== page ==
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NO DEAL BREXIT – WHAT ABOUT VAT?

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NO DEAL BREXIT, CUSTOMS AND VAT

The Government and HMRC have updated its collection of high-level guides called “partnership packs”. These will help import/export prepare for changes to customs procedures if there’s a “no deal” scenario.

If we exit without a deal, UK businesses will have to apply customs, excise and VAT procedures to goods traded with the EU. This is in broadly the same way that already applies for goods traded outside of the EU.

In the event of a “no deal” Brexit, the government’s aim will be to keep VAT procedures as close as possible to what they are now. This will provide continuity and certainty for businesses. However, there will be some specific changes to the VAT rules and procedures that apply to transactions between the UK and EU countries.

Postponed Import VAT Accounting

A “no deal” Brexit, will lead to postponed accounting for import VAT on goods brought into the UK will be introduced. UK VAT registered businesses importing goods to the UK will account for import VAT on their VAT return. This is opposed to paying import VAT at or soon after the time that the goods arrive at the UK border. This procedure will apply both to imports from the EU and non-EU countries.

Low Value Consignments

‘No-deal’ also means VAT will be payable on goods entering the UK as parcels sent by overseas businesses. Low Value Consignment Relief (LVCR) will no longer apply to any parcels arriving in the UK. For parcels valued up to £135, a technology-based solution will allow VAT to be collected from the overseas business.

VAT Mini One Stop Shop (VAT MOSS) will come to an to end

A further change if the UK leaves the EU without an agreement is that the UK will stop being part of EU-wide VAT IT systems. This includes the VAT Mini One Stop Shop which currently simplifies VAT reporting for UK businesses.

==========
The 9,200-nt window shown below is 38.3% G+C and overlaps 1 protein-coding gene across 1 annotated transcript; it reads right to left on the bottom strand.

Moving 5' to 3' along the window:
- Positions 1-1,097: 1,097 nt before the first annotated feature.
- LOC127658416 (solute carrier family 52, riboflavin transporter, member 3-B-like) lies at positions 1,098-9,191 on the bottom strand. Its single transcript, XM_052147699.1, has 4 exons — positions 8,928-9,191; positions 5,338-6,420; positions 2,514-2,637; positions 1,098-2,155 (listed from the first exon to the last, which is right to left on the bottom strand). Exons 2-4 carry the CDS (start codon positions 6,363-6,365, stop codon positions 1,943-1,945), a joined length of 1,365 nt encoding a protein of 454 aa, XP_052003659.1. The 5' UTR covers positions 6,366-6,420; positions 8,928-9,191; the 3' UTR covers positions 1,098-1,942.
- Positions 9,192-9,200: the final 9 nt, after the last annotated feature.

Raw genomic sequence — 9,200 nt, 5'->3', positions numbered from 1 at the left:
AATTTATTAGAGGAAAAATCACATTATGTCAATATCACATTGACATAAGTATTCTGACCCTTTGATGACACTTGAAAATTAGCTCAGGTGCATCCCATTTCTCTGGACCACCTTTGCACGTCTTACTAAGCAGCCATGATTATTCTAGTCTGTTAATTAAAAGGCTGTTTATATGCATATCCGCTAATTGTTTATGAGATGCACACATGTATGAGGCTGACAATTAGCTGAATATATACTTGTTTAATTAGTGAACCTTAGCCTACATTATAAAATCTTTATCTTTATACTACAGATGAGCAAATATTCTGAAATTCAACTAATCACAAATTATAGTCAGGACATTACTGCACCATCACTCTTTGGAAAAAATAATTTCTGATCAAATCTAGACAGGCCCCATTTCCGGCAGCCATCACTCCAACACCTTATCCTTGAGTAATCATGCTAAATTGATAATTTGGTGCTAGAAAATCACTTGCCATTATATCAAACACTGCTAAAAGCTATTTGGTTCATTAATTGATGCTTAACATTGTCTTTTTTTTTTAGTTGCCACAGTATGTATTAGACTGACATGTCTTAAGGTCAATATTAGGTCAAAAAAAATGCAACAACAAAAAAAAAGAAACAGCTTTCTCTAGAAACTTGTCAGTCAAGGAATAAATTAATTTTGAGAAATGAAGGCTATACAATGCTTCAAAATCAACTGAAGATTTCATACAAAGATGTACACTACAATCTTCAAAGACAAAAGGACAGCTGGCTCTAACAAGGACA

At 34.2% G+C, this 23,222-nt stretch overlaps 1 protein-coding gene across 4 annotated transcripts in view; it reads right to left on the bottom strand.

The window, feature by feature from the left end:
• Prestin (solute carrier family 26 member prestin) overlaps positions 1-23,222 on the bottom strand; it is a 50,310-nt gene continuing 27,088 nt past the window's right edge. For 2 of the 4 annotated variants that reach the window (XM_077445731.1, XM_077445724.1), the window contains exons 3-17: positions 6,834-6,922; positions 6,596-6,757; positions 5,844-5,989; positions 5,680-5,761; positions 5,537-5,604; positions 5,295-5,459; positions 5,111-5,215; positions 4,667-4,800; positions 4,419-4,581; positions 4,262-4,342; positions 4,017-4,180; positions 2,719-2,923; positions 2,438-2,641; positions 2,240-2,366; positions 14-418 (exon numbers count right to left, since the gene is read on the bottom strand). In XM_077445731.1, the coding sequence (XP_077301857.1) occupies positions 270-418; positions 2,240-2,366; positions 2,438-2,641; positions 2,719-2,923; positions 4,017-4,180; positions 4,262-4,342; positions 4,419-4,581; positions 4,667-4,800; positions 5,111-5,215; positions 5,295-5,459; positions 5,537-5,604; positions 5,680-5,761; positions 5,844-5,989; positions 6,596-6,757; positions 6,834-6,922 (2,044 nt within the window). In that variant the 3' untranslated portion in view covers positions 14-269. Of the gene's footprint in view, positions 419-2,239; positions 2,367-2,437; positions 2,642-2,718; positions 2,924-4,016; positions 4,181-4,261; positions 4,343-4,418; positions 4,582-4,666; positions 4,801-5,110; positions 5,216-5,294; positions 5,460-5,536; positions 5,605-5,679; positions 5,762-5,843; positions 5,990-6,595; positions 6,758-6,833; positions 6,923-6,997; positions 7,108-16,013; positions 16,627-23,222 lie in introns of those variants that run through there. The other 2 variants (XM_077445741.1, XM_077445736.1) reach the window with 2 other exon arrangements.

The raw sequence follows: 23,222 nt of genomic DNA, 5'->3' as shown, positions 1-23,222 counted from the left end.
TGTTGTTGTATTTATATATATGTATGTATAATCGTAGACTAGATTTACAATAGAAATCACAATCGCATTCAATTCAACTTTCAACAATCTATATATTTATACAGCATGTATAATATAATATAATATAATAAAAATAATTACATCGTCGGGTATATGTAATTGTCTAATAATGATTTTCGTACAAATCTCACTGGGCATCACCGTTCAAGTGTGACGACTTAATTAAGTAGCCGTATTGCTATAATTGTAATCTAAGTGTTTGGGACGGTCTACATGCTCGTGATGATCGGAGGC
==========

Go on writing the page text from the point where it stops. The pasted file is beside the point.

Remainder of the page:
Customs Changes

Businesses can currently move goods freely between EU countries. For customs purposes, this means that businesses trading with the rest of EU do not have to make any customs import or export declarations. Their trade with the EU is not subject to import duty.

In the event of a “no deal” Brexit there would be immediate changes to the procedures that apply to businesses trading with the EU. It would mean that the free circulation and movements of goods between the UK and EU would end.

HMRC is currently introducing its new Customs Declaration Service (CDS), which replaces its Customs Handling of Import and Export Freight (CHIEF) system.

Customs and excise rules would change from 11pm on 29 March 2019 for businesses trading with the EU.  Impacts would include having to apply the same rules to goods as those on goods moving between the UK and non-EU countries.

This means customs declarations would be needed when goods enter the UK, or when they leave the UK. (Import/export declaration).

For imports into the UK, a separate safety and security declaration needs to be made by the goods carrier. This is usually the haulier, airline, freight train operator or shipping line.

For exports from the UK, the export declaration includes the safety and security declaration.

 

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